Sajid Javid apologises for suggesting nation should not 'cower' from coronavirus

·2 min read
 Sajid Javid - REUTERS
Sajid Javid - REUTERS

Sajid Javid has apologised for suggesting that the nation should not "cower" from coronavirus after his comments were branded insensitive by bereaved families and opposition MPs.

The newly-appointed Health Secretary deleted the tweet in which he made the comment and conceded it "was a poor choice of word and I sincerely apologise.”

He made the original comment when he disclosed on Twitter that he had made a "full recovery" from a Covid-19 infection and said his "symptoms were very mild, thanks to amazing vaccines", of which he has received two doses.

"Please, if you haven't yet, get your jab, as we learn to live with, rather than cower from, this virus," he added.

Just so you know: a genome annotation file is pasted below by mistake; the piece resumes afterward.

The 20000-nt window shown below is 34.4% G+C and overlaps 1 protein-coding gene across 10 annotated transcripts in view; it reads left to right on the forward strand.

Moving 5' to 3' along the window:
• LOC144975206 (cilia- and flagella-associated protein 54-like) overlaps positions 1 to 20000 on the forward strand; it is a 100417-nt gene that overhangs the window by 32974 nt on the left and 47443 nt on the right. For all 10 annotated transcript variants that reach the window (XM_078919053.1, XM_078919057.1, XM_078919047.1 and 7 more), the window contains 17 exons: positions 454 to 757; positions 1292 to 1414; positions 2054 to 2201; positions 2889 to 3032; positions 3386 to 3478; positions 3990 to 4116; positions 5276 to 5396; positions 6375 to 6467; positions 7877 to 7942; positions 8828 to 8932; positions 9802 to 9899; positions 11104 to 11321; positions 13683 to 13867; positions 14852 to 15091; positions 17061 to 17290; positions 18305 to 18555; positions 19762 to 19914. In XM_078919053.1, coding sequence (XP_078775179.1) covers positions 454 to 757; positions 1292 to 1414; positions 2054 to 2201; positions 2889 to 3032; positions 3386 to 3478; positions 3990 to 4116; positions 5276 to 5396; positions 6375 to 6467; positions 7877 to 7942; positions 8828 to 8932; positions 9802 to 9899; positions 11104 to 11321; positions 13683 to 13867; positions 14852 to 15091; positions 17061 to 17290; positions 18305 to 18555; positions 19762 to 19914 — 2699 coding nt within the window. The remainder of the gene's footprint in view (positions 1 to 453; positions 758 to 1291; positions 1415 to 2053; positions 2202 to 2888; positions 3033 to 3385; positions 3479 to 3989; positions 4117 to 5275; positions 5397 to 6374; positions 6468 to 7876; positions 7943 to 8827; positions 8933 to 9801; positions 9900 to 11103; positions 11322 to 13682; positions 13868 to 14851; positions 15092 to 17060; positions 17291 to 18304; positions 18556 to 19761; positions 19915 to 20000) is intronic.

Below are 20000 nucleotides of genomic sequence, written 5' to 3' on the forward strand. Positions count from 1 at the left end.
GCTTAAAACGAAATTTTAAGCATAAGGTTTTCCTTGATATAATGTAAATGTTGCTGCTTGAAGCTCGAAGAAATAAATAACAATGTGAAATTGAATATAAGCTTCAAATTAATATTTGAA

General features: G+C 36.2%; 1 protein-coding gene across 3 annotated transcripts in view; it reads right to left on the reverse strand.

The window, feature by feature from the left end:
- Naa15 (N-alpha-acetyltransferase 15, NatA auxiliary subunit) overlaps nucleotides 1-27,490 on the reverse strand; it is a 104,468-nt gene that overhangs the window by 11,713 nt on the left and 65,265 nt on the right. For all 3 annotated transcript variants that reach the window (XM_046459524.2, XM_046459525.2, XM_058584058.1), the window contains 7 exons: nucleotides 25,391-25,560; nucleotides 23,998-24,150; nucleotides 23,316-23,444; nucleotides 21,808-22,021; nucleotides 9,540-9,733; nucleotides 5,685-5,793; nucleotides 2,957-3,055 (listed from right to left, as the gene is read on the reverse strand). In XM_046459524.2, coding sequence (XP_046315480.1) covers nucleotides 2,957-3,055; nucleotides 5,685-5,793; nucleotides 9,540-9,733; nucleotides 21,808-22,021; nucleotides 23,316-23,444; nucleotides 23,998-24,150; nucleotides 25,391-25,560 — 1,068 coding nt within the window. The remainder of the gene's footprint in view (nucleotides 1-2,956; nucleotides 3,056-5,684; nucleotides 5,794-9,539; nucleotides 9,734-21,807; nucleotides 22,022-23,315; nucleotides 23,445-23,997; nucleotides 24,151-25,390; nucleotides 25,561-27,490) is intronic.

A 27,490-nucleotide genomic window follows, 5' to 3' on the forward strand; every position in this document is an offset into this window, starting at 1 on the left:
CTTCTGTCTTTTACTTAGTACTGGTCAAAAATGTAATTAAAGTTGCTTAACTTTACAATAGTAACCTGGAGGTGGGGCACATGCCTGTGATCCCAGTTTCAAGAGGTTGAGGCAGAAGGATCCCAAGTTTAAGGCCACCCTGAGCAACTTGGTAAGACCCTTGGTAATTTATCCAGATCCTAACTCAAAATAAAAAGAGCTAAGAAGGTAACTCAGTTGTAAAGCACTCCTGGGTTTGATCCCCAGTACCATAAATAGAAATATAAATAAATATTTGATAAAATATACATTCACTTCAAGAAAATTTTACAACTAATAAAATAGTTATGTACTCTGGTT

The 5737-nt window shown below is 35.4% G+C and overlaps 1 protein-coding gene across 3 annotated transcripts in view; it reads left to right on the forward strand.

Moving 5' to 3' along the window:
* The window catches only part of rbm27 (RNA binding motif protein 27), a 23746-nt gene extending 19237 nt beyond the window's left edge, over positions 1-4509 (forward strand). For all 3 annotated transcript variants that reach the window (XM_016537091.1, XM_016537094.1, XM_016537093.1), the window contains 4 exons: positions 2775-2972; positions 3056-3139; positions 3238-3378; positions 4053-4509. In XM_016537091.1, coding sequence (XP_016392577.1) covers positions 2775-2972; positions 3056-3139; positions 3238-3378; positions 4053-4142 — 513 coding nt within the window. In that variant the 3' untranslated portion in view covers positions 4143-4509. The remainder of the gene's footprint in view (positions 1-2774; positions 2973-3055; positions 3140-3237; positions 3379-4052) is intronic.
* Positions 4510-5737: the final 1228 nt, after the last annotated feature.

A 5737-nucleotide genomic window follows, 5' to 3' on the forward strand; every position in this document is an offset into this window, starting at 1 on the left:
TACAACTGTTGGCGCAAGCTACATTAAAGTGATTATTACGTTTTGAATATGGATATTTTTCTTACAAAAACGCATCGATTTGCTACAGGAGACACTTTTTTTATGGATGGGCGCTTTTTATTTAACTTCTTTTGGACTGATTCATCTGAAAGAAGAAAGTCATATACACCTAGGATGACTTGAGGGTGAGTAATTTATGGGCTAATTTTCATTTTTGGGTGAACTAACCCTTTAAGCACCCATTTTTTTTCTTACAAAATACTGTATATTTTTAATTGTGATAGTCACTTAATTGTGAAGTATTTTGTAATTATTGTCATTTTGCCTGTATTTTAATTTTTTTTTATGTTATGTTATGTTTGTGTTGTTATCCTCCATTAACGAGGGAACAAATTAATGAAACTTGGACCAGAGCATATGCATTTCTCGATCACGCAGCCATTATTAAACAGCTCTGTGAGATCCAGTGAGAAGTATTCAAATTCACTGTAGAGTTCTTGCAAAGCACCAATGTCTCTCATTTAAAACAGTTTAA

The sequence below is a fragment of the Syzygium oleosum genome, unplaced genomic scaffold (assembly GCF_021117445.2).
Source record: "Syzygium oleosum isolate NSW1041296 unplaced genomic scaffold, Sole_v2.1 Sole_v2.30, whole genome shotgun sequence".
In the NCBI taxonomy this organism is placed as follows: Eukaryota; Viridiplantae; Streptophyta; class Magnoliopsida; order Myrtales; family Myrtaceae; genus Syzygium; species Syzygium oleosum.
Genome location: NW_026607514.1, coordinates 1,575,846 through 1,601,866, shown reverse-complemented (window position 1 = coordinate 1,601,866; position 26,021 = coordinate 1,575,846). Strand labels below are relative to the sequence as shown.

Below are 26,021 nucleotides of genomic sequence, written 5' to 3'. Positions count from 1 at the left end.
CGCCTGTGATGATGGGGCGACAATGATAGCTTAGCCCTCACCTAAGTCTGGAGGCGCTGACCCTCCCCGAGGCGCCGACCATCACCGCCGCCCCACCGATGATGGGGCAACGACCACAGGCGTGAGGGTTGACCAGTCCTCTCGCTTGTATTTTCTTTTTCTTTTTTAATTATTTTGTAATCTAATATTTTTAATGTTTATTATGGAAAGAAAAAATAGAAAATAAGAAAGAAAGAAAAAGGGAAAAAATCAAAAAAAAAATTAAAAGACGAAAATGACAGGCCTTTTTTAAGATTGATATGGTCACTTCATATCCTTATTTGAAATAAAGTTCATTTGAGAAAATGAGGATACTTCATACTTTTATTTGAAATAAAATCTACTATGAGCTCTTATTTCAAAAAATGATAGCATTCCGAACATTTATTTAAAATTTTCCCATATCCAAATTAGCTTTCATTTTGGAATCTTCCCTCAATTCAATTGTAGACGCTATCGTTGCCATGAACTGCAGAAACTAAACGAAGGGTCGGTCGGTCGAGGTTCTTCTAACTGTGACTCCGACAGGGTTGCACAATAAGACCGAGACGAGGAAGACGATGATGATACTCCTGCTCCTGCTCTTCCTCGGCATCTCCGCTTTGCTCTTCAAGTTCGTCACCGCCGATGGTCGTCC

Jo Goodman, a co-founder of Covid-19 Bereaved Families for Justice group, said it was "deeply insensitive on a number of levels,” but welcomed his decision to delete it.

"Not only are they hurtful to bereaved families, implying our loved ones were too cowardly to fight the virus, but they insult all those still doing their best to protect others from the devastation this horrific virus can bring," she said.

"Words matter and the flippancy and carelessness of this comment has caused deep hurt and further muddied the waters of the Government's dangerously mixed messaging."

Commenting on the original tweet, shadow justice secretary David Lammy said: "Don't denigrate people for trying to keep themselves and their families safe."

Public health expert Devi Sridhar said his remarks would be "painful to read for those who were severely ill" and those who lost loved ones to Covid-19.

The professor at the University of Edinburgh wrote: "It wasn't because they were weak, just unnecessarily exposed to a virus.And wanting to avoid getting Covid isn't 'cowering' - it's being sensible & looking out for others."

Responding to the criticism, Mr Javid tweeted: "I was expressing gratitude that the vaccines help us fight back as a society, but it was a poor choice of word and I sincerely apologise. Like many, I have lost loved ones to this awful virus and would never minimise its impact."

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